Soil texture refers to the relative percentage of sand, silt
and clay in a soil.
The proportion of each size in a given soil (the texture)
cannot be easily altered and it is considered as a basic
property of a soil.
The soil separates are defined in terms of diameter in
millimeters of the particles.
Soil particles less than 2 mm is called fine earth and are
excluded from soil textural determinations.
Soil Textural Classes
Sand: It includes all soils in which the sand separates make
up at least 70% of the material by weight.
Silt: It includes soils with at least 80% silt and 12% or less
clay. Particle size intermediate between sand and clay.
Clay: It includes soils with at least 35-40% clay separate.
Methods of Textural determination
1. Feel Method : Texture is commonly determined by the
sense of feel.
• Sand feels gritty and its particles can be easily seen
• Silt(when dry) feels like flour/ talcum powder ; and is
slightly plastic when wet
• Clay feels very plastic and is very sticky when wet and hard
under dry conditions
2. Laboratory method :
i) Elutriation method – Water & Air
ii) Pipette method
iii) Decantation/ beaker method
iv) Test tube shaking method
Influence of Soil Texture Separates on Some Properties of Soils
Property/behavior Sand Silt Clay
Water-holding capacity Low Medium to high High
Aeration Good Medium Poor
Drainage rate High Slow to medium Very slow
Soil organic matter level Low Medium to high High to medium
Decomposition of organic
Rapid Medium Slow
Warm-up in spring Rapid Moderate Slow
Compactability Low Medium High
Shrink/Swell Potential Very Low Low
Moderate to very
Ability to store plant
Poor Medium to High High
The arrangement of primary particles (sand, silt, clay) and
their aggregates into a certain definite pattern is called soil
Influence of soil structure on soil physical properties:
I. TYPES OF SOIL STRUCTURE
1. Platy: Peds are flattened one atop the other; 1–
10 mm thick. Found in the A-horizon of forest soils
and lake sedimentation.
2. Prismatic and Columnar: Prismlike peds are long in
the vertical dimension; 10–100 mm wide. Prismatic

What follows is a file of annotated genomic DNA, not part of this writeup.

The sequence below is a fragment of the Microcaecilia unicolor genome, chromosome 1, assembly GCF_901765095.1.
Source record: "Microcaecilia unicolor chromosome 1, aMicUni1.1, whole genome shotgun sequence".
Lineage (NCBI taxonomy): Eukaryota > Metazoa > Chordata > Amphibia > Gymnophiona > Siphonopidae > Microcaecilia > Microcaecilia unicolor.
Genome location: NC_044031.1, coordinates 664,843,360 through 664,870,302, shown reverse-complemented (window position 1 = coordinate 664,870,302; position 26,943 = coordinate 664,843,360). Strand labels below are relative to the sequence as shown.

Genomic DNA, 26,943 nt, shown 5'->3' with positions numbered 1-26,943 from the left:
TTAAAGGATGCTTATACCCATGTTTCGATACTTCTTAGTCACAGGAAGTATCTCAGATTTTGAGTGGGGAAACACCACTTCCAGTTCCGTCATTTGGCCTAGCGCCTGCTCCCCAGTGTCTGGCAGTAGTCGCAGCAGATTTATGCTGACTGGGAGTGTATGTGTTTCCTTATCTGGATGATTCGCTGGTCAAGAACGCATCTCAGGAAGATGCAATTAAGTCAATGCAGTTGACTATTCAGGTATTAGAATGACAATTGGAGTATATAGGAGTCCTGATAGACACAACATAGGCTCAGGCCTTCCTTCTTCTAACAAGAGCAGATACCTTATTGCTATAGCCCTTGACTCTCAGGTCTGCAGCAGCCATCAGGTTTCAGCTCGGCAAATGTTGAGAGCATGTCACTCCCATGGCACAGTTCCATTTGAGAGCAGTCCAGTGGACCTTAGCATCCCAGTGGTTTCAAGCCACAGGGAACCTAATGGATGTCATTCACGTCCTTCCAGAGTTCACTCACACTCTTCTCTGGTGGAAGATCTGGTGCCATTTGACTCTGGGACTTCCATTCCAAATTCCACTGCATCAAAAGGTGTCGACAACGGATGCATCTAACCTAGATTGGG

peds have flat tops, columnar peds have rounded
tops. Tend to form in the B-horizon in high sodium soil
where clay has accumulated.
PLATY SOIL COLUMNAR SOIL
3. Angular and subangular: Blocky peds are imperfect
cubes, 5–50 mm, angular have sharp edges,
subangular have rounded edges. Tend to form in the
B-horizon where clay has accumulated and indicate
poor water penetration.
4. Granular and Crumb: Spheroid peds of polyhedrons,
1–10 mm, often found in the A-horizon in the
presence of organic material. Crumb peds are more
porous and are considered ideal.
ANGULAR BLOCKY SOIL SUB ANGULAR SOIL GRANULAR SOIL
II. CLASSES OF SOIL STRUCTURE
1. Very fine or very thin <1 mm <5 mm <10 mm
2. Fine or thin 1–2 mm 5–10 mm 10–20 mm
3. Medium 2–5 mm 10–20 mm 20-50
4. Coarse or thick 5–10 mm 20–50 mm 50–100 mm
5. Very coarse or very thick >10 mm >50 mm >100 mm
III. GRADES OF SOIL STRUCTURE
1. Structureless: No aggregation or orderly arrangement.
Soil is entirely cemented together in one great mass.
2. Weak: Poorly formed; Non-durable. Weak
cementation allows peds to fall apart.
3. Moderate: Well formed; moderately durable.
Indistinct in undisturbed soil but may break into
aggregates. This is considered ideal.
4. Strong: Well formed; durable. Peds are distinct before
removed from the profile and do not break apart
FACTORS AFFECTING SOIL STRUCTURE
1. Climate: Climate influences the degree of aggregation as well as on
the type of soil structure.
In arid regions there is very little aggregation.
In semi arid regions, the degree of aggregation is greater.
2. Organic matter: Organic matter improves the structure of sandy soil &
In case of sandy soil, the sticky and slimy material produced by
decomposing om cement the sand particles together to form
In case of clayey soil, it modifies the properties of clay by reducing its
cohesiveness. This helps make clay more crumby.
3. Adsorbed cations: Aggregate formation is influenced by nature of
Na⁺ --- Deflocculation --- Poor structure
Ca²⁺ --- Flocculating --- Good structure
4. Tillage: Intensive cultivation increased infiltration capacity and
penetrability, but spolied soil structure. For obtaining good soil
structure, tillage operation should be made at optimum moisture
5. Type of vegetation: Grasslands and forest soils have high stability
6. Animals: Among the soil fauna small animals like earthworms,
moles and insects etc., that burrow in the soil are the chief agents
that take part in the aggregation of finer particles.
7. Microbes: Algae, fungi, actinomycetes and fungi keep the soil
8. Fertilizers: Fertilizer like Sodium Nitrate destroys granulation by
reducing the stability of aggregates. Few fertilizers for example,
CAN help in development of good structures.
9. Wetting and drying: When a dry soil is wetted, the soil colloids
swell on absorbing water. On drying, shrinkage produces strains in
the soil mass gives rise to cracks, which break it up into clods and
granules of various sizes.
Role of soil structure in relation to plant
Soil structure influences the amount and nature of
Structure controls the amount of water and air present in
It affects tillage practices.
Structure controls runoff and erosion.
Platy structure normally hinders free drainage whereas
sphere like structure (granular and crumby) helps in
Crumby and granular structure provides optimum
infiltration, water holding capacity, aeration and drainage.
It also provides good habitat for microorganisms and
supply of nutrients.